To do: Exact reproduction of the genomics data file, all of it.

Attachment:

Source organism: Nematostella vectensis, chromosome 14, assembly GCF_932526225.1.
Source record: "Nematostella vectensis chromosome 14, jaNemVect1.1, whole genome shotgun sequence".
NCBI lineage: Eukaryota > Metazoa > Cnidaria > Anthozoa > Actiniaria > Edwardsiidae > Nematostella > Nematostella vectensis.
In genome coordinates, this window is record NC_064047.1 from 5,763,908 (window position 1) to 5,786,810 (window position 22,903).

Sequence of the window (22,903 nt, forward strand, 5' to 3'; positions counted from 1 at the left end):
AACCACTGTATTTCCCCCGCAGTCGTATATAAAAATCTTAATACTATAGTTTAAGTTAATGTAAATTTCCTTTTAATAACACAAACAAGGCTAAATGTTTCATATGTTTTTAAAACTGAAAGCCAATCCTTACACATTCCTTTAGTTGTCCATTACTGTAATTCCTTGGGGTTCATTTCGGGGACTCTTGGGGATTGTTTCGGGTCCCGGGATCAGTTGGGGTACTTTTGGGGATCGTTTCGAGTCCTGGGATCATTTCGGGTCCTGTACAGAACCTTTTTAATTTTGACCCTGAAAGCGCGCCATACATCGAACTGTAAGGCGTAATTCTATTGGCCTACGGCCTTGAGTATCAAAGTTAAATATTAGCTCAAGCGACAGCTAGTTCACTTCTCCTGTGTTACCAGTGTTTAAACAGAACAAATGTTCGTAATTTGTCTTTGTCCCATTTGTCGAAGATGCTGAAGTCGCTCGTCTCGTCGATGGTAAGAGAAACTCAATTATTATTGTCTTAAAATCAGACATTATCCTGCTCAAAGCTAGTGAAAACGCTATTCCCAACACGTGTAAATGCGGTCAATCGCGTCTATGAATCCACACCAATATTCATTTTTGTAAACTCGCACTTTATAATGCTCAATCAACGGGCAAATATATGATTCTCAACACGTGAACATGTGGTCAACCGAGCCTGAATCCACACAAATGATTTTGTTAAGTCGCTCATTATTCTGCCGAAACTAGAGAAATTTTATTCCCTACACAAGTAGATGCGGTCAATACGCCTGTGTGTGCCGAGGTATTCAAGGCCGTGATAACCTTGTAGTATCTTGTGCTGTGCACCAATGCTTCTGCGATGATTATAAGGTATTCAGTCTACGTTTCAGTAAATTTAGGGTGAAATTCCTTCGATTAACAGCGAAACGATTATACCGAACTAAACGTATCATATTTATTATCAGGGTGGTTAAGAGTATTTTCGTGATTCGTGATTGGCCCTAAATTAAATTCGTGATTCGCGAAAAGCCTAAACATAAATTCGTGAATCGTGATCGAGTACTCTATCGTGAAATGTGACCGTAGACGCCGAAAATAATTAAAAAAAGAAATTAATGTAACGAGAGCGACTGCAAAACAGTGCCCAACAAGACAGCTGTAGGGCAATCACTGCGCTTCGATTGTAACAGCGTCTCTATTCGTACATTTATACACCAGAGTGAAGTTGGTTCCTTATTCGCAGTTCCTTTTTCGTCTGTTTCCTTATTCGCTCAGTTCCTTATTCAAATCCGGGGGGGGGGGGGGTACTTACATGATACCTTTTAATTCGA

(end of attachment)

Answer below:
Source organism: Nematostella vectensis, chromosome 14, assembly GCF_932526225.1.
Source record: "Nematostella vectensis chromosome 14, jaNemVect1.1, whole genome shotgun sequence".
NCBI lineage: Eukaryota > Metazoa > Cnidaria > Anthozoa > Actiniaria > Edwardsiidae > Nematostella > Nematostella vectensis.
In genome coordinates, this window is record NC_064047.1 from 5,763,908 (window position 1) to 5,786,810 (window position 22,903).

Sequence of the window (22,903 nt, forward strand, 5' to 3'; positions counted from 1 at the left end):
AACCACTGTATTTCCCCCGCAGTCGTATATAAAAATCTTAATACTATAGTTTAAGTTAATGTAAATTTCCTTTTAATAACACAAACAAGGCTAAATGTTTCATATGTTTTTAAAACTGAAAGCCAATCCTTACACATTCCTTTAGTTGTCCATTACTGTAATTCCTTGGGGTTCATTTCGGGGACTCTTGGGGATTGTTTCGGGTCCCGGGATCAGTTGGGGTACTTTTGGGGATCGTTTCGAGTCCTGGGATCATTTCGGGTCCTGTACAGAACCTTTTTAATTTTGACCCTGAAAGCGCGCCATACATCGAACTGTAAGGCGTAATTCTATTGGCCTACGGCCTTGAGTATCAAAGTTAAATATTAGCTCAAGCGACAGCTAGTTCACTTCTCCTGTGTTACCAGTGTTTAAACAGAACAAATGTTCGTAATTTGTCTTTGTCCCATTTGTCGAAGATGCTGAAGTCGCTCGTCTCGTCGATGGTAAGAGAAACTCAATTATTATTGTCTTAAAATCAGACATTATCCTGCTCAAAGCTAGTGAAAACGCTATTCCCAACACGTGTAAATGCGGTCAATCGCGTCTATGAATCCACACCAATATTCATTTTTGTAAACTCGCACTTTATAATGCTCAATCAACGGGCAAATATATGATTCTCAACACGTGAACATGTGGTCAACCGAGCCTGAATCCACACAAATGATTTTGTTAAGTCGCTCATTATTCTGCCGAAACTAGAGAAATTTTATTCCCTACACAAGTAGATGCGGTCAATACGCCTGTGTGTGCCGAGGTATTCAAGGCCGTGATAACCTTGTAGTATCTTGTGCTGTGCACCAATGCTTCTGCGATGATTATAAGGTATTCAGTCTACGTTTCAGTAAATTTAGGGTGAAATTCCTTCGATTAACAGCGAAACGATTATACCGAACTAAACGTATCATATTTATTATCAGGGTGGTTAAGAGTATTTTCGTGATTCGTGATTGGCCCTAAATTAAATTCGTGATTCGCGAAAAGCCTAAACATAAATTCGTGAATCGTGATCGAGTACTCTATCGTGAAATGTGACCGTAGACGCCGAAAATAATTAAAAAAAGAAATTAATGTAACGAGAGCGACTGCAAAACAGTGCCCAACAAGACAGCTGTAGGGCAATCACTGCGCTTCGATTGTAACAGCGTCTCTATTCGTACATTTATACACCAGAGTGAAGTTGGTTCCTTATTCGCAGTTCCTTTTTCGTCTGTTTCCTTATTCGCTCAGTTCCTTATTCAAATCCGGGGGGGGGGGGGGTACTTACATGATACCTTTTAATTCGA